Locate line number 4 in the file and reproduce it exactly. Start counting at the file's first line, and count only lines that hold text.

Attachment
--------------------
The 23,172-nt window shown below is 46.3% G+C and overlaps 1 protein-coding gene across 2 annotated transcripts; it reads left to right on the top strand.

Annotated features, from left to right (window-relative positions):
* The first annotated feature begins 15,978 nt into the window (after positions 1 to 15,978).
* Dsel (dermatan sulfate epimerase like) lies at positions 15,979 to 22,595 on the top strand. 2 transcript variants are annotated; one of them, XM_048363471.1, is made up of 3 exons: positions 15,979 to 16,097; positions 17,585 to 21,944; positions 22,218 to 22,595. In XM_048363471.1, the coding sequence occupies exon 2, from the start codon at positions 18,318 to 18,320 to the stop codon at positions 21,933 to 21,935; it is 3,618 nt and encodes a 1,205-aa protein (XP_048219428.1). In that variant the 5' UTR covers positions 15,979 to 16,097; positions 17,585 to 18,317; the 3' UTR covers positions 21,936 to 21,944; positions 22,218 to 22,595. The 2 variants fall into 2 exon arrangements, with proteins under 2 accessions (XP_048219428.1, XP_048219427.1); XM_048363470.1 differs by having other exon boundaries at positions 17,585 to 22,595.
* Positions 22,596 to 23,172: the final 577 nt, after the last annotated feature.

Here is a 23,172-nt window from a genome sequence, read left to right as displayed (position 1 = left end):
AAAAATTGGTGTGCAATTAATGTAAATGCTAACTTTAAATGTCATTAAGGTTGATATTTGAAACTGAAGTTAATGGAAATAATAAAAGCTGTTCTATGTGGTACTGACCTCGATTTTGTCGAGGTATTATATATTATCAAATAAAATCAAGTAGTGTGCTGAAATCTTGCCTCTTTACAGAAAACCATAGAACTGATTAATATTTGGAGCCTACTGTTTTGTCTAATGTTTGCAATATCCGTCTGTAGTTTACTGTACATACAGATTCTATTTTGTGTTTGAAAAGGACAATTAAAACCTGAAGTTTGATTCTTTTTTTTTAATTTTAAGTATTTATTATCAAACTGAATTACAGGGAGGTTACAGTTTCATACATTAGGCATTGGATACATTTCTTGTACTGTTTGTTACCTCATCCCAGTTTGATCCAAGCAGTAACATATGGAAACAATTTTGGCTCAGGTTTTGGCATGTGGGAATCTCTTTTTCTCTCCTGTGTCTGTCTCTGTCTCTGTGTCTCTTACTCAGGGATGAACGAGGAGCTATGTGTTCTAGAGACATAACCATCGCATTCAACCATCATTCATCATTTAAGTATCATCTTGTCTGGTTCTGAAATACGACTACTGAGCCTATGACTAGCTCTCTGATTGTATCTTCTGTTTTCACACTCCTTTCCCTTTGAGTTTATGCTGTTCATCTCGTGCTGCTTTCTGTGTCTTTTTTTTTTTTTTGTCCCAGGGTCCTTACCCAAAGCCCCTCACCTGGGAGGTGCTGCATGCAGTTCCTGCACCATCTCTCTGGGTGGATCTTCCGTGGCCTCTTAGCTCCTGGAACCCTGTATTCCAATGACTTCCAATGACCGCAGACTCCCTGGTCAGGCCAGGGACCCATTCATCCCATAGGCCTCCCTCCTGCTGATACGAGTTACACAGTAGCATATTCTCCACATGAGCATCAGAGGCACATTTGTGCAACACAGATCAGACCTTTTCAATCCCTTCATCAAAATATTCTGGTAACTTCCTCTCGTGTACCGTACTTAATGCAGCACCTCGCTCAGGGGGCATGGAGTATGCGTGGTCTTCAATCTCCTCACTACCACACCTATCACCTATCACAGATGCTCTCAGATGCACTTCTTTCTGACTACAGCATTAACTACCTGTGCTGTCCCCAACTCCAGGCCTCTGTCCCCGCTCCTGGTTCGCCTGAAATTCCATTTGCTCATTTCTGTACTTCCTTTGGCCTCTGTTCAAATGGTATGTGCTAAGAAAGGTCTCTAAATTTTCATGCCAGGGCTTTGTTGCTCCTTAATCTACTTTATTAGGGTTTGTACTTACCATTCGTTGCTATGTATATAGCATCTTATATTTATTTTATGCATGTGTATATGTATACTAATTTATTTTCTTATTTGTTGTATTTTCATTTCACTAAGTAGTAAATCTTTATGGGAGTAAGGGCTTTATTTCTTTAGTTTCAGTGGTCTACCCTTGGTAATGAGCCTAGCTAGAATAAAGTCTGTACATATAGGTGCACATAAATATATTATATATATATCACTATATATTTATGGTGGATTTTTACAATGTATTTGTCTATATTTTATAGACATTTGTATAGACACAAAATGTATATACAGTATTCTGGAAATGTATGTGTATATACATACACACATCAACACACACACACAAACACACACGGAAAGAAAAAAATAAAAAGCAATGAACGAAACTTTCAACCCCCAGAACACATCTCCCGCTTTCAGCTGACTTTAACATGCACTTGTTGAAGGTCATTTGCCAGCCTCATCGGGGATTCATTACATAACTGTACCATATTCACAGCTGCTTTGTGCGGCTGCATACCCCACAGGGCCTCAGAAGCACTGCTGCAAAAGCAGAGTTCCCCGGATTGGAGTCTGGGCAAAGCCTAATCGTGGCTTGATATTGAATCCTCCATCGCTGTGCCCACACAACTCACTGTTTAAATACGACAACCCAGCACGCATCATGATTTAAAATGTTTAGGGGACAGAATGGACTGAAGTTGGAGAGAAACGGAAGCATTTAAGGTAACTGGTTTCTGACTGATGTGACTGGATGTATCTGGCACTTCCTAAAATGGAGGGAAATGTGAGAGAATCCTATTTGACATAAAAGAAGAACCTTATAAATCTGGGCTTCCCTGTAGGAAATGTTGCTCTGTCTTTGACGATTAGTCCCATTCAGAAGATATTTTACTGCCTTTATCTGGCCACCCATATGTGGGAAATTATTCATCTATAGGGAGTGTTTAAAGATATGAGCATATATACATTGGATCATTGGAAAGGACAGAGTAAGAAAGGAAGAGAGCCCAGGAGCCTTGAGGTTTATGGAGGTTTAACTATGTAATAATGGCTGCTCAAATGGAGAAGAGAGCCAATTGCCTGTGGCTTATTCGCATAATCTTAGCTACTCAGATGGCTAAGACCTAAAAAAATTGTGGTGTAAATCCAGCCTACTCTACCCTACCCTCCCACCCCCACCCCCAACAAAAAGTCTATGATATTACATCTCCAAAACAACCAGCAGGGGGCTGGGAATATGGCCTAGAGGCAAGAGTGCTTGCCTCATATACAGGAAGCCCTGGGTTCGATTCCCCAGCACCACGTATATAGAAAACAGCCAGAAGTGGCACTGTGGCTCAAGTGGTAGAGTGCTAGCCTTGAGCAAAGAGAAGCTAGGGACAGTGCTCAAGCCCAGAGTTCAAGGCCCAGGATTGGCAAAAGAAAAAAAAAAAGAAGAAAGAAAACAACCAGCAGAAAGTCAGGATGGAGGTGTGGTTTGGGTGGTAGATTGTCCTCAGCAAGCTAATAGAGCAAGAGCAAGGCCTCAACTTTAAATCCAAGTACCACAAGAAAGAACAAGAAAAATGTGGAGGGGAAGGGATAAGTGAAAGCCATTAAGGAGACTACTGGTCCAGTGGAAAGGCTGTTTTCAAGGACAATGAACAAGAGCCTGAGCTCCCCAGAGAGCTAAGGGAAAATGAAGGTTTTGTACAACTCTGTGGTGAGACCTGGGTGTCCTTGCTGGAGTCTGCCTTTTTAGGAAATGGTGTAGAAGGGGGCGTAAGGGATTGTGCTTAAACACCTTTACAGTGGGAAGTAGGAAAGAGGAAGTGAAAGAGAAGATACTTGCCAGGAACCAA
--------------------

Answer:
* Dsel (dermatan sulfate epimerase like) lies at positions 15,979 to 22,595 on the top strand. 2 transcript variants are annotated; one of them, XM_048363471.1, is made up of 3 exons: positions 15,979 to 16,097; positions 17,585 to 21,944; positions 22,218 to 22,595. In XM_048363471.1, the coding sequence occupies exon 2, from the start codon at positions 18,318 to 18,320 to the stop codon at positions 21,933 to 21,935; it is 3,618 nt and encodes a 1,205-aa protein (XP_048219428.1). In that variant the 5' UTR covers positions 15,979 to 16,097; positions 17,585 to 18,317; the 3' UTR covers positions 21,936 to 21,944; positions 22,218 to 22,595. The 2 variants fall into 2 exon arrangements, with proteins under 2 accessions (XP_048219428.1, XP_048219427.1); XM_048363470.1 differs by having other exon boundaries at positions 17,585 to 22,595.